Early December finds us between two great holidays. Thanksgiving has just allowed us to reflect on the past year and give thanks to God for His provision to us. Looking forward, Christmas offers us the opportunity to turn thankful hearts toward the greatest reason for “thanks-giving” – the gift of God’s Son Who was born of a lowly peasant girl betrothed to a carpenter. As we remember the Savior’s birth in Bethlehem two thousand years ago, may His indwelling Spirit stir us in renewed hope for the coming return and reign of Christ, our Creator Who is already at work “to reconcile all things to Himself...whether things on Earth or things in heaven (Colossians 1:20).”
Because God wants his people to remember His deeds and to be thankful, He has provided tools to help us to be remembering, thankful people. Thus, God has given most of us a memory– at least for the younger years of life. Because of the finiteness of human life and our limited capacity to learn and remember large amounts of information, our God-given creativity provides another tool for remembering. Many cultures have gone beyond oral tradition to record information on rock and cave surfaces, or on animal skins (parchments) or on paper made from plant fibers. The Hebrew tradition beginning at the time of Moses involved meticulous hand-copying of the content of God’s special revelation, resulting in the Old and New Testament Scriptures today.
Of major importance to recorded history are trees which provide pulpwood used to make paper. But there is a second way that trees are involved in recording information; namely, by their annual growth rings which provide a record of history that may extend backward for centuries. The examination of tree rings in Rocky Mountain Bristlecone Pines by Brunstein and Yamaguchi(1) have revealed individual trees that were over 2,400 years old. More recently, combining ring chronologies of living and fossilized tree trunks has attempted to extend the span of historic and ecological knowledge backward to over 4,000 years (2).
The science of dendrochronology utilizes the number and width of annual growth rings of trees to determine the ages of trees and forest communities as well as to infer climate trends and ecological impacts such as fire, insect attacks, and disease. Thus, the number and width of rings as seen in the cross-section (or hollow-bore drill samples) of tree trunks and branches provide an indication of each year’s effect on growth, for better or worse.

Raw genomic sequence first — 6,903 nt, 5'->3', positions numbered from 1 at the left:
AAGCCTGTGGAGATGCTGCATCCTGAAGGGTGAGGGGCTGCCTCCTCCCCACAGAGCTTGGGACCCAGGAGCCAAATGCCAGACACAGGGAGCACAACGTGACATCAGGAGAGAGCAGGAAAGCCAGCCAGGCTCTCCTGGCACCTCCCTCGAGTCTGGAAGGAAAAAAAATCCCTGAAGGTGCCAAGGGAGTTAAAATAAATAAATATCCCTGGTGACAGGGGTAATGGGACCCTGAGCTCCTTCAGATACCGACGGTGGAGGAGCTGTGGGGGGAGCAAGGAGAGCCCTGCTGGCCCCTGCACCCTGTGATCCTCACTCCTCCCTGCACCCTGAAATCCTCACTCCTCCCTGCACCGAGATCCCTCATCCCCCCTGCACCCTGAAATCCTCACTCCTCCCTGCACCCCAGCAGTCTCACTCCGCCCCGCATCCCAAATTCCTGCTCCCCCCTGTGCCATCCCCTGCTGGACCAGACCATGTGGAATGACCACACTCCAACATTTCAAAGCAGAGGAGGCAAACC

This past summer, Abby and I removed a large Colorado Blue Spruce tree that had begun to overtop our house and replaced the tree with a perennial garden. When the tree finally rested on the ground, we were greeted with an interesting chronology of its life displayed on the cut stump. I have photographed the stump and marked the chronology back to its first year of life, probably somewhere in a tree nursery. The photo and chronology can be viewed at “Silvius Tree Ring Timeline.”
As you can see from the photograph and the chronology of highlights, our family has experienced some of the same joys and trials as those of many other families. Throughout this time, the tree was steadily growing new wood each year, some years having more favorable growth and wider rings than others. During certain years, our family were forced to “branch out” into new challenges that affected us for years to come. Likewise, tree branches can be seen in radial patterns across the annual rings and they, too, require adjustments in growth of the tree trunk.
We understand that as the winds cause trees to sway and twist they also cause the tree to develop stronger wood in the trunk and branches. Although it is sometimes hard, a thankful family will also thank God for the challenging storms as well as the sunny days of life.
We have recorded only a few highlights of the past 35 years, but as our family grew physically, emotionally, and spiritually through the joys and trials, we have learned more about God’s grace, mercy, and loving kindness. Perhaps you will join us in looking back across time to thank God for His blessings in your life and family; and then, look forward to Christmas with hope and joy. Indeed, one of the main focuses of Christmas is the “Christmas tree” which reminds us of our Creator Who came to Earth as the Light of the World. During His early years, Jesus labored with wood in a carpenter shop. Then, his three years of public ministry ended when He willingly gave up his life as he “hung on a tree” bearing our sin to provide for our atonement with God.
Thank you God for your Word, inspired through your Holy Spirit, and recorded on paper by many different authors. Thank You for trees from which paper and many wood products are made. Thanks for their beauty and grace while they live, providing shade, protection from wind, and an annual growth of edible leaves and fruits to give food to mankind and many different creatures. Thank You also that trees can tower above us and cause us to see our own creations of towers and buildings in proper perspective. Finally, we thank You that many trees outlive us and remind us of our finiteness and dependence upon You our Creator and Savior. As trees “record” our history, may we see that history as evidence of Your work in our lives and families because we trust You as the giver of “every good gift that comes down from above.”
1 See Brunstein, F. C. and D.K. Yamaguchi. 1994. Arctic and Alpine Research 24(3): 253-256.
2 Web Article: Lorey, F. 1994. Tree Rings and Biblical Chronology. Acts & Facts. 23: (6).